Institute for Public Issues made in March 2000, 44 a/o of the respondents were paying attention regularly or rather regularly to foreign policy (only 38 "/o of the population was doing the same in January 1999). According to other researches of the IPI from August 2000, 72 % of the population of Slovakia supported Slovakia's membership in the EU (in June 1999 it was only 66 %) and 50 % supported Slovakia's membership in the NATO (in June 1999 it was only 35 %). The researches of different sociological agencies from 2000 have proved the mainly positive attitude of the population of the Slovak Republic towards the foreign policy of the Government of Mikulas Dzurinda.
The significance of the stability in the development of internal policy
The year 2000 was a period of stabilization of trends in the development of the internal policy of the Slovak Republic, which determined the development of the country after the parliamentary elections in 1998. The positive effects of co-operation and good relationship between the highest constitutional institutions (president, parliament, government, Constitutional Court of the Slovak Republic) are indisputable, as well.
Respecting principles of legal states and democratic "rules of game" by the dominant political forces have created favourable environment for the continuation of the democratic consolidation process. The government, formed by democratically oriented political formations, tried to implement some reform steps creating adequate conditions for the country to get closer to the integrational groupings. The membership of the Slovak Republic in the OECD in December 2000 is the tangible result of these steps on the international scene. The following steps were of key importance from the point of view of the development of internal policy stability and creation of more favourable conditions for the practical implementation of the foreign political priorities of the Slovak Republic in 2000:
- way of functioning of the system of institutions in the country; success of different constitutional institutions; process of creation and adoption of legal norms connected with the functioning of different bodies of the political system;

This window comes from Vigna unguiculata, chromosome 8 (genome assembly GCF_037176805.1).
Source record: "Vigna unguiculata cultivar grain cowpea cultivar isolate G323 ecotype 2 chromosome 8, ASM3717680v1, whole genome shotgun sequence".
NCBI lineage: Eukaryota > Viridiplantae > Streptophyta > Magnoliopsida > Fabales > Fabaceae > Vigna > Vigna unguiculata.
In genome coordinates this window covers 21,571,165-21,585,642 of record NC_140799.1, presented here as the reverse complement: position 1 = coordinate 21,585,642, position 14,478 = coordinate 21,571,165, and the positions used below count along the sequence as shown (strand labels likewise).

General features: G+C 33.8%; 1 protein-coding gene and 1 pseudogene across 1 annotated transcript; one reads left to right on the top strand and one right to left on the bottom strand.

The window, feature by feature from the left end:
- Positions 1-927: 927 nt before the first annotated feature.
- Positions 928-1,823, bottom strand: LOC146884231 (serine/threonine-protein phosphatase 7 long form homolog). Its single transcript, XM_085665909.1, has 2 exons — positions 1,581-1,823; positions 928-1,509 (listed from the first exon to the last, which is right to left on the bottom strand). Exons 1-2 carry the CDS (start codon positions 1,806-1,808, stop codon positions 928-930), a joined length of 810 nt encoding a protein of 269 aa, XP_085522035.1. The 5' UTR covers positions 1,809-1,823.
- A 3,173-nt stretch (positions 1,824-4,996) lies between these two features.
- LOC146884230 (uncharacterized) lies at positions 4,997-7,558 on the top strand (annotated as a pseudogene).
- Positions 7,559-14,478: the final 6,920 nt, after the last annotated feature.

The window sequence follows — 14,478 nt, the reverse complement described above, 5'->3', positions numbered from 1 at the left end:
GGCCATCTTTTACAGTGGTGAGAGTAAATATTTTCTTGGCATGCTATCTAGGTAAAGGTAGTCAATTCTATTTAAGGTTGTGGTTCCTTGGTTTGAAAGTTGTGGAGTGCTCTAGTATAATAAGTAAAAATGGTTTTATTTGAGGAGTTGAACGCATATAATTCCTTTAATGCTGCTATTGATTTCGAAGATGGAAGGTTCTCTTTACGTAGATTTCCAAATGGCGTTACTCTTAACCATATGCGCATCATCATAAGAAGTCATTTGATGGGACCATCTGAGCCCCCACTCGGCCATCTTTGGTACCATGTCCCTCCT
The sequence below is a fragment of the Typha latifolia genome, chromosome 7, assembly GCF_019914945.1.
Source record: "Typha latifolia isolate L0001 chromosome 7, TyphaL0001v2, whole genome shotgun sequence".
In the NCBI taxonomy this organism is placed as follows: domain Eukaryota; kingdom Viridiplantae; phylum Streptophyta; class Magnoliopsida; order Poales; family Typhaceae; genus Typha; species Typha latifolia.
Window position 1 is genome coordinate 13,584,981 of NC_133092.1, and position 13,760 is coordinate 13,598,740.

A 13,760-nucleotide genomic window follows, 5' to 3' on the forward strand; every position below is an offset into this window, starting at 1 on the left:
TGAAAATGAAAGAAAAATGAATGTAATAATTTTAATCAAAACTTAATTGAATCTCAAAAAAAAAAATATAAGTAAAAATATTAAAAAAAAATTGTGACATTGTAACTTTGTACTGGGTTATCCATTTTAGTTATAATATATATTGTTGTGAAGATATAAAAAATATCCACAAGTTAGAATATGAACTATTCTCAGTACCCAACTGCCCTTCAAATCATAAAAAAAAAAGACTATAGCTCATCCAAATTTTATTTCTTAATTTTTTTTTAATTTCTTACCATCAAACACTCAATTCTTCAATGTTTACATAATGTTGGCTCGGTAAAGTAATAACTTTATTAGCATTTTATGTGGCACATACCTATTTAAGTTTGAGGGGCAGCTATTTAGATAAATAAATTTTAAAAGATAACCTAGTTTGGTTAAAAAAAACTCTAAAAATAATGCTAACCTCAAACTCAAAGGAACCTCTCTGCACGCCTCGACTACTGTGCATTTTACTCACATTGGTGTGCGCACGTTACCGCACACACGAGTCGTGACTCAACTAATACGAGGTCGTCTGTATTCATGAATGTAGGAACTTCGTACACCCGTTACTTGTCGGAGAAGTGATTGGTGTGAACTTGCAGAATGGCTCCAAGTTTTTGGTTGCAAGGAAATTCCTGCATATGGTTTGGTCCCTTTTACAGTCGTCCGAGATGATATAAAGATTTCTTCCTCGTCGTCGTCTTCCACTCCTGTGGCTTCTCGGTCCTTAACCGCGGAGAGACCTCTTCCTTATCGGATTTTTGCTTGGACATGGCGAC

- situation in the government coalition; character of relations between subjects of the government; ability of the government to implement important reform measures; entire effectiveness of the policy of the government;
- relations between the government coalition and the parliamentary opposition;
preparedness of the opposition to contribute to the development process, which would strengthen international position of the country and also its position in the integration process.
The state and functioning of the institutional system
The system of the parliamentary democracy has practically functioned without an breakdown in the year 2000 just as in the year 1999. The dominant political forces, which are in majority in the legislative organ, did not pass any measure, which would endanger the stability of the constitutional system. On the contrary they tried to reach procedural consensus or they tried to find a consensus in the case of conflict situations, which were solved afterwards within the existing constitutional-legal frames. The Parliament was functioning as the controller of the executive powers. Unlike the government coalition (HZDS-ZRS-SNS) during the years 1994-1998, the government
coalition (SDK-SDL-SMK-SOP) did not create any obstacle in the parliament for the opposition politics to control its functioning. The representatives of the executive powers have passed enactments concerning their control by the legislative body, and they did not create any obstacle against the demands of the parliament provide them with information concerning their activities. The Parliament respected all judgements of the Constitutional Court of the Slovak Republic concerning the decisions of the National Council of the Slovak Republic.